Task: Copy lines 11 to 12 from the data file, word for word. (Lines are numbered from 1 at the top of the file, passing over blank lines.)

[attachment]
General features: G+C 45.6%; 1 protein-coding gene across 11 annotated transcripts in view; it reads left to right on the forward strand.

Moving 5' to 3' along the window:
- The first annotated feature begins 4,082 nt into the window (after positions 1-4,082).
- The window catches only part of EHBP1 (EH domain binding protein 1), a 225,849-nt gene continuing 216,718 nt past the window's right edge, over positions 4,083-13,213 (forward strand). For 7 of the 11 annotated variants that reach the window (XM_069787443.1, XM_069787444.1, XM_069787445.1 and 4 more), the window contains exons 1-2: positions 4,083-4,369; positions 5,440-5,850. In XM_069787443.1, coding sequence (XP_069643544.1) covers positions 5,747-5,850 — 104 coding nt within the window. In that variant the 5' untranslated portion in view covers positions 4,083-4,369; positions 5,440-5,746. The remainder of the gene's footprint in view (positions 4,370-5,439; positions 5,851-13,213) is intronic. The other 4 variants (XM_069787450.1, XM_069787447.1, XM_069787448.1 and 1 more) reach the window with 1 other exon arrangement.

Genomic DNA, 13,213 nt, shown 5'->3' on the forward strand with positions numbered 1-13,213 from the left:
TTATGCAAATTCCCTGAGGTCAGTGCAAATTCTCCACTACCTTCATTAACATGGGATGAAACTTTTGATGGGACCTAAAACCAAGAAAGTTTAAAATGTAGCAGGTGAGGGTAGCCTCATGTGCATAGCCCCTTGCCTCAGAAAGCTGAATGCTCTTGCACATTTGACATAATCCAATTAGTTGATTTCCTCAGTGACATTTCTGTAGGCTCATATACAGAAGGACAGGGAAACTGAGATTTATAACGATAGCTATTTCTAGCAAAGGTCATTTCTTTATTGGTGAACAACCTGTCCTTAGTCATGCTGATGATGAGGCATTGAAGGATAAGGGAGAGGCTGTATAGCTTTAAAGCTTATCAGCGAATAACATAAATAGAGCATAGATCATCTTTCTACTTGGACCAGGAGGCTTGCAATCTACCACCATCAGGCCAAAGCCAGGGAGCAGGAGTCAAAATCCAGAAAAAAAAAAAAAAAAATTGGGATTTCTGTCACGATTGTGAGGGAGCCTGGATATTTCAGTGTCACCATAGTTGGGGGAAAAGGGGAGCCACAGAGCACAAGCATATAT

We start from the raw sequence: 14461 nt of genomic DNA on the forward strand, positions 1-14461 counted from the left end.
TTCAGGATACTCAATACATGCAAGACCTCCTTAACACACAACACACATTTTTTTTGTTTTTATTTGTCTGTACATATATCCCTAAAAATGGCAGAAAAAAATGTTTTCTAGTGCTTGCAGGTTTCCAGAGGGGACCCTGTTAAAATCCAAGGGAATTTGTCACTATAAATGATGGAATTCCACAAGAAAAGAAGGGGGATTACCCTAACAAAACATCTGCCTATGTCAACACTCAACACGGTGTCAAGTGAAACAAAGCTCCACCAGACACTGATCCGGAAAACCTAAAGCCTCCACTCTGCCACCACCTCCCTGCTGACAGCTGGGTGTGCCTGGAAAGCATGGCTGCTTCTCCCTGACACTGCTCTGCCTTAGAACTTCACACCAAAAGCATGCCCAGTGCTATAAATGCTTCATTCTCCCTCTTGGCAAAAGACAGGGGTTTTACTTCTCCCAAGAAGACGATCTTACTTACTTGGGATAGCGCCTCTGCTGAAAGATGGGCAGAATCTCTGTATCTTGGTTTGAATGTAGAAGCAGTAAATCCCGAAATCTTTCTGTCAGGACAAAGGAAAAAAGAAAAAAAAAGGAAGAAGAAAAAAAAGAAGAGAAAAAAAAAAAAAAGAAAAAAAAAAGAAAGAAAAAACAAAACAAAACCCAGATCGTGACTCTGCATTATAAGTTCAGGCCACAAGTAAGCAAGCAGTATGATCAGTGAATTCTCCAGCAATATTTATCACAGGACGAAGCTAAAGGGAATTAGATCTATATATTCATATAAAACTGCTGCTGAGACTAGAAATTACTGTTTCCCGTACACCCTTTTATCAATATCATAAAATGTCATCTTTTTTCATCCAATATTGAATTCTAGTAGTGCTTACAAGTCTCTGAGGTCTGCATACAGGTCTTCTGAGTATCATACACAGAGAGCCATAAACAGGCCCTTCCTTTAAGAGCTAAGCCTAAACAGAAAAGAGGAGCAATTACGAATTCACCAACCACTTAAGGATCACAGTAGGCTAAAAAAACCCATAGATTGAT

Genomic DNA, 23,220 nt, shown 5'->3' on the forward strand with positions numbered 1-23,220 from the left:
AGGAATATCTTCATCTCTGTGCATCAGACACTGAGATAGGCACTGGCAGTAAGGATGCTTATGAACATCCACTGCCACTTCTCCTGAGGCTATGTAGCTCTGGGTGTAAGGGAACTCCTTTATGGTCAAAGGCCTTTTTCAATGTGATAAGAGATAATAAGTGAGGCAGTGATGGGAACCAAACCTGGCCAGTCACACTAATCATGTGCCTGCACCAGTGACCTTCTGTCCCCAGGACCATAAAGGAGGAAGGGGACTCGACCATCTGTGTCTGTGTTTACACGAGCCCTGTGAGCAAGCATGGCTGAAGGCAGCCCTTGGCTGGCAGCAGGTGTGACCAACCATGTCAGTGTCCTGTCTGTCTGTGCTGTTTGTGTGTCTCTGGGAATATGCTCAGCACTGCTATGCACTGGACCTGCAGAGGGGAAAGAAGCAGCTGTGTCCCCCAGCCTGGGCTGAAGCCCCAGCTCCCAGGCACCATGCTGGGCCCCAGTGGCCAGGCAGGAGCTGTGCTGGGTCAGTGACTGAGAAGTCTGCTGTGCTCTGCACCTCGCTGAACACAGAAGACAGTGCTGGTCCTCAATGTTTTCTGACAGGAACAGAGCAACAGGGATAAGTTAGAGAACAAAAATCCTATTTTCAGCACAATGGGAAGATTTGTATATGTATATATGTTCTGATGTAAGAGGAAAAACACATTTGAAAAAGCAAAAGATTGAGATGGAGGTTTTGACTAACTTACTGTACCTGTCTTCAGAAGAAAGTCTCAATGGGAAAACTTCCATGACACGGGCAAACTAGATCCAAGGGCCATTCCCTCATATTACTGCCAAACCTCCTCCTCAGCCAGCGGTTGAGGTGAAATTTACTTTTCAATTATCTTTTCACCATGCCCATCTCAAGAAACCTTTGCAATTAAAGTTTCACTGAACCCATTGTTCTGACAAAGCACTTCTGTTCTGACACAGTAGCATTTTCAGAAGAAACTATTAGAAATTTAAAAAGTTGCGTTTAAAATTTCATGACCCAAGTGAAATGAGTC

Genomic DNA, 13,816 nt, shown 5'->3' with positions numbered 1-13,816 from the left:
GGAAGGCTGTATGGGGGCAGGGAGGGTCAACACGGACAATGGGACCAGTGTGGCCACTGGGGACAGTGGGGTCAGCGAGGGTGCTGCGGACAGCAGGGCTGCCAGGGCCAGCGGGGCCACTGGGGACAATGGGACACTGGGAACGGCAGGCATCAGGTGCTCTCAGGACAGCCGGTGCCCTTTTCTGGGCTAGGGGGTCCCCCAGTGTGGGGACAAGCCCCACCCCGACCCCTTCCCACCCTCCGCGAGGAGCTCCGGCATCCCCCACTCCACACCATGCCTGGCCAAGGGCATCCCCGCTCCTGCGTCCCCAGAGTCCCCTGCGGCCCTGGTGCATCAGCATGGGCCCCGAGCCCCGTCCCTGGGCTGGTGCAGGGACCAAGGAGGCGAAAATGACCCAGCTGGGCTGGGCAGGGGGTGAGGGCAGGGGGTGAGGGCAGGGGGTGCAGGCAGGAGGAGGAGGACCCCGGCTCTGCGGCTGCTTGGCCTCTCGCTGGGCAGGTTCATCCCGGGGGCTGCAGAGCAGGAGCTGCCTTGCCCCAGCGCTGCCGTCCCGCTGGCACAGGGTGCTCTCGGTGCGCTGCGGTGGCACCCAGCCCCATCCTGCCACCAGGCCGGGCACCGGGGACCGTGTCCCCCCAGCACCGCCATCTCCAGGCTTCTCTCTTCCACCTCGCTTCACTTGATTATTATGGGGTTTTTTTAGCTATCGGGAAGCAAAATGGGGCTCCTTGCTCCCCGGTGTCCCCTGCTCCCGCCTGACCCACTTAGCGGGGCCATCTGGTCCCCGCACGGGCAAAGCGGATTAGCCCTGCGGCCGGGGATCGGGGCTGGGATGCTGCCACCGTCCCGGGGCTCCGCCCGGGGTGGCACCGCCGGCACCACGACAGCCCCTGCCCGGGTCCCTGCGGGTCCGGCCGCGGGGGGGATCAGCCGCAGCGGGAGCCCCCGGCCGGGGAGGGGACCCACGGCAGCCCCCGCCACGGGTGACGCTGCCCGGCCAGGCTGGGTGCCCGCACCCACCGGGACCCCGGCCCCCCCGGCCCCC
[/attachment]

Genomic DNA, 13,816 nt, shown 5'->3' with positions numbered 1-13,816 from the left:
GGAAGGCTGTATGGGGGCAGGGAGGGTCAACACGGACAATGGGACCAGTGTGGCCACTGGGGACAGTGGGGTCAGCGAGGGTGCTGCGGACAGCAGGGCTGCCAGGGCCAGCGGGGCCACTGGGGACAATGGGACACTGGGAACGGCAGGCATCAGGTGCTCTCAGGACAGCCGGTGCCCTTTTCTGGGCTAGGGGGTCCCCCAGTGTGGGGACAAGCCCCACCCCGACCCCTTCCCACCCTCCGCGAGGAGCTCCGGCATCCCCCACTCCACACCATGCCTGGCCAAGGGCATCCCCGCTCCTGCGTCCCCAGAGTCCCCTGCGGCCCTGGTGCATCAGCATGGGCCCCGAGCCCCGTCCCTGGGCTGGTGCAGGGACCAAGGAGGCGAAAATGACCCAGCTGGGCTGGGCAGGGGGTGAGGGCAGGGGGTGAGGGCAGGGGGTGCAGGCAGGAGGAGGAGGACCCCGGCTCTGCGGCTGCTTGGCCTCTCGCTGGGCAGGTTCATCCCGGGGGCTGCAGAGCAGGAGCTGCCTTGCCCCAGCGCTGCCGTCCCGCTGGCACAGGGTGCTCTCGGTGCGCTGCGGTGGCACCCAGCCCCATCCTGCCACCAGGCCGGGCACCGGGGACCGTGTCCCCCCAGCACCGCCATCTCCAGGCTTCTCTCTTCCACCTCGCTTCACTTGATTATTATGGGGTTTTTTTAGCTATCGGGAAGCAAAATGGGGCTCCTTGCTCCCCGGTGTCCCCTGCTCCCGCCTGACCCACTTAGCGGGGCCATCTGGTCCCCGCACGGGCAAAGCGGATTAGCCCTGCGGCCGGGGATCGGGGCTGGGATGCTGCCACCGTCCCGGGGCTCCGCCCGGGGTGGCACCGCCGGCACCACGACAGCCCCTGCCCGGGTCCCTGCGGGTCCGGCCGCGGGGGGGATCAGCCGCAGCGGGAGCCCCCGGCCGGGGAGGGGACCCACGGCAGCCCCCGCCACGGGTGACGCTGCCCGGCCAGGCTGGGTGCCCGCACCCACCGGGACCCCGGCCCCCCCGGCCCCC